Pete Biasi has a rock and roll resume a mile long. Most notable is his Minneapolis band Signal To Trust, who, like the Sun City Girls, R. Stevie Moore or Furries, have a small, but rabid fan base. The blonde, shaggy-haired bass player with the muppet-like, party animal aura, shows up at many shows, in many tour vans and on many records throughout the Midwest.
His latest act, the stripped down rock and roll duo The Low Forms, will be playing Gabe’s on Sunday, Sept. 8 with Brooks Strause and The Gory Details and wildcard space jammers Tjutjuna. It should be another sublime Sunday night show.
Biasi has spent quite a bit of time in Iowa City, playing shows with his balls-to-the-wall metal duo (and sometimes trio) Total Fucking Blood, recording with local, political giants ft (the Shadow Government) or William Elliott Whitmore, or just playing cheap, blasted electronic music with his minimalist dance project Raw Space. He’s an active guy.
Biasi’s home base had been Minneapolis for many years, a thriving music town that we’ve seen many Iowa City musicians migrate to lately (see the LV’s Xerox feature for one example). But, to take a job working with special needs kids, Biasi moved to the seaport city of Duluth, Minnesota, on the shore of Lake Superior. In what he described as his “lake house” in Duluth, Biasi wrote a large number of songs that he wasn’t able to share with his various, former bandmates back in Minneapolis. In order to cultivate them into arrangements with a band, Biasi had to reach out and form a new band set in his new town.
In 2010 Biasi met drummer Dave Frankenfeld, and they began to finish and arrange the pop and rock songs he had been working on. Biasi settled with a duo and the two began to tour.
“A two-piece is a challenge, but it’s easier to be as active as you like,” said Biasi. “It’s really about being practical. We can fit in the van. When we get a hotel room, we don’t have to share a bed cause we’re old shits. And musically, it’s about getting the most out of the resources you have.”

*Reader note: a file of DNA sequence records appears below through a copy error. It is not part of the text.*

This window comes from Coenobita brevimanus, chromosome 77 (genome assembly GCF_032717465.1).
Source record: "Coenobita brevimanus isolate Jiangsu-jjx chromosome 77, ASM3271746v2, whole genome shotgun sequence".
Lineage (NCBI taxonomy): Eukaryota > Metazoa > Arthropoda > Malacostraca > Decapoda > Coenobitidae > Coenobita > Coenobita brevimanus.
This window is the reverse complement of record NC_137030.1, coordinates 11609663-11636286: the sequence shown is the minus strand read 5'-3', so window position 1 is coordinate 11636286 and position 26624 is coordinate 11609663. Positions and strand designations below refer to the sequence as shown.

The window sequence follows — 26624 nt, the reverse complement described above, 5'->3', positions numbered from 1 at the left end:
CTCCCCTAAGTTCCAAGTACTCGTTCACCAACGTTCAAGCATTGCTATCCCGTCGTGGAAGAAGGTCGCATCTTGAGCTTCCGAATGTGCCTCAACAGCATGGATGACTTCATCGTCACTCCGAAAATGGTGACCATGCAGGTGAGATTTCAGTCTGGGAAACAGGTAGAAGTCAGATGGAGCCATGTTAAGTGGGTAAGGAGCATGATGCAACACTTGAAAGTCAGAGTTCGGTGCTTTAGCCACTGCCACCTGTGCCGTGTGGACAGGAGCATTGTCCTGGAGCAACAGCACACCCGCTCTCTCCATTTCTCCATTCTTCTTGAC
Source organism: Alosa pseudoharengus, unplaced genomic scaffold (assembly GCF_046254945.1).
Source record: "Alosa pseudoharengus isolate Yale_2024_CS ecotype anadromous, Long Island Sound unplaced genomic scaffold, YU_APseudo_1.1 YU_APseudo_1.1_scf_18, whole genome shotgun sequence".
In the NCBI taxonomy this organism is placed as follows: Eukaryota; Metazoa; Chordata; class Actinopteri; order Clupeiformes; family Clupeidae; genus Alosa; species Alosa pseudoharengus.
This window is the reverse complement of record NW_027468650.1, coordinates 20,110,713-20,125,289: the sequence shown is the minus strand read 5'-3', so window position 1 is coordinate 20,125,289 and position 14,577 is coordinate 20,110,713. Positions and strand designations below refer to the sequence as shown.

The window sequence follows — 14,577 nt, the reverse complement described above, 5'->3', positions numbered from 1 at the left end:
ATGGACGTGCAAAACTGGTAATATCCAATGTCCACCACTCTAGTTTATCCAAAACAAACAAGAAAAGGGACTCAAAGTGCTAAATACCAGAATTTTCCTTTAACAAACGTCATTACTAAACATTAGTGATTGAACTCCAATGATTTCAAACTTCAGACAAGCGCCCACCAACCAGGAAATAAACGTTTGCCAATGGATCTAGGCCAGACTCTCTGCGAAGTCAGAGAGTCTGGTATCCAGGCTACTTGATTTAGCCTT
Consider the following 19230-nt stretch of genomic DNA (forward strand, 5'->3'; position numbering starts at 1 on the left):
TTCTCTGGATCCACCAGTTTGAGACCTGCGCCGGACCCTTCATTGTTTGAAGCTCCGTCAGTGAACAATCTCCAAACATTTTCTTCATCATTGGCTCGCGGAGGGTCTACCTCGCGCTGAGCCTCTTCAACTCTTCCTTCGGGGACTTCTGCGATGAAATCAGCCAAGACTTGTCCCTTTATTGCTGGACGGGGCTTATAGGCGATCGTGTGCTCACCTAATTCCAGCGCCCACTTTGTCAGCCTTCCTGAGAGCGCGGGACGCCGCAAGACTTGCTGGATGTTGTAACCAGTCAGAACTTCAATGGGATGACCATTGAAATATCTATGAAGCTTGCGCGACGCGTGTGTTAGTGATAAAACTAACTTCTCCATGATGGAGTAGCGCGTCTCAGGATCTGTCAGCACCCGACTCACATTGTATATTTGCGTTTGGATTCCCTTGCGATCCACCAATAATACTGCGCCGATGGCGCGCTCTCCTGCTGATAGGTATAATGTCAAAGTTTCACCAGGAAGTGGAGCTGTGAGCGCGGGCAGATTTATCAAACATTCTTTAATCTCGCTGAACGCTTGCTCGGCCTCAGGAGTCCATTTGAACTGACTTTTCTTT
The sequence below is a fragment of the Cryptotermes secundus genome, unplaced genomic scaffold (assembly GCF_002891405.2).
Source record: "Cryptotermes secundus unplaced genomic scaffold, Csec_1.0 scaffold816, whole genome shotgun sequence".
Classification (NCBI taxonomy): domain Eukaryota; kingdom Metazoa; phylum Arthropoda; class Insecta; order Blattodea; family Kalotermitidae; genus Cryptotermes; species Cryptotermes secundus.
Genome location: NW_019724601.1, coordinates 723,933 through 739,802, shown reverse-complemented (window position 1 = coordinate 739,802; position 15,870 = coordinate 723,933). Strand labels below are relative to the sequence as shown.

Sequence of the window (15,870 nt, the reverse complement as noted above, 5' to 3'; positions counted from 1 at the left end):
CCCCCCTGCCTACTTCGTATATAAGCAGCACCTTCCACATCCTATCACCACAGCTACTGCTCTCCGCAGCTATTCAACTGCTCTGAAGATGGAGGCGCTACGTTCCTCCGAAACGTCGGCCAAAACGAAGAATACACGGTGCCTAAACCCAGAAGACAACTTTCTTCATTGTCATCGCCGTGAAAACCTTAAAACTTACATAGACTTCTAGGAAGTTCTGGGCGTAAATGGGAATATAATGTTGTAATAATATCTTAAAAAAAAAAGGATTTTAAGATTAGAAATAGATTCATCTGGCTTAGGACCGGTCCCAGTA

In a small departure from Biasi’s previous projects, The Low Forms has a simpler rock and roll feel than his older acts.
“I cringe every time I say it, but it’s pop punk,” explained Biasi. “There’s melody and harmonies that you can follow along to. It’s fairly simple in how it’s put together. They’re fun songs, stripped down rock and roll.”
The Low Forms have been through Iowa City before, their first show was in 2010 at the now-defunct White Lightning Wherehouse as the headlining act for Jarrett Mitchell’s sensational, “T.V. Party”-influenced variety show, “The Whether Report.”
An unreleased ditty from The Low Forms:
Anticipation was high for the Low Forms set, and their return was filled with a primal rock and roll energy. They are simple pop in the way that the Ramones or the Dictators were simple pop, and they have that “leather gloves” working class punk style as well. But before their set, while hanging around in the alley, several people lamented that they weren’t going to see Biasi’s other band, Total Fucking Blood (TFB). It’s an age-old struggle: the solo musician trying out his exciting, new project to an audience that craves his exciting, old project. And, it’s an adage Biasi is aware of.
“You can’t hold it against an audience for thinking that. But, it is a challenge for booking shows,” said Biasi. “Even to work up the confidence just to do something, it takes more guts on my part to do something different and do it well. But that makes it fun and drives me to do it.
“I wish TFB could play all the time, but we can’t. So I have to find these other ways to prove my understanding of music and what I want to get across with music. All the projects are a means to that end. Whether it’s based on my old reputation, it’s still their opinion of me, and I doubly appreciate it.”
Biasi explained that The Low Forms are venturing south this September to play the ICT Fest in Wichita, Kansas, a festival put on partly by Dan Davis of the Ricky Fitts, who is the super-talented younger brother of the late Matt Davis from Ten Grand. Many Iowa City bands have played the eclectic festival throughout their ten year history, including Slut River this year.
On their stop through Iowa City, The Low Forms will play their show at Gabe’s on Sept. 8 and then spend a day at Flat Black Studios, recording a couple songs for an upcoming 7” series.
Biasi’s plans include recording a series of singles at different studios around the Midwest and then compile them into a full-length LP at some point.
The first single, a co-release 7” between Big Action Records in Minneapolis and Biasi’s own Tectonic Plates label is “at the plant right now,” out should be out in October, according to Biasi. Look for it in the record reviews section of Little Village this fall.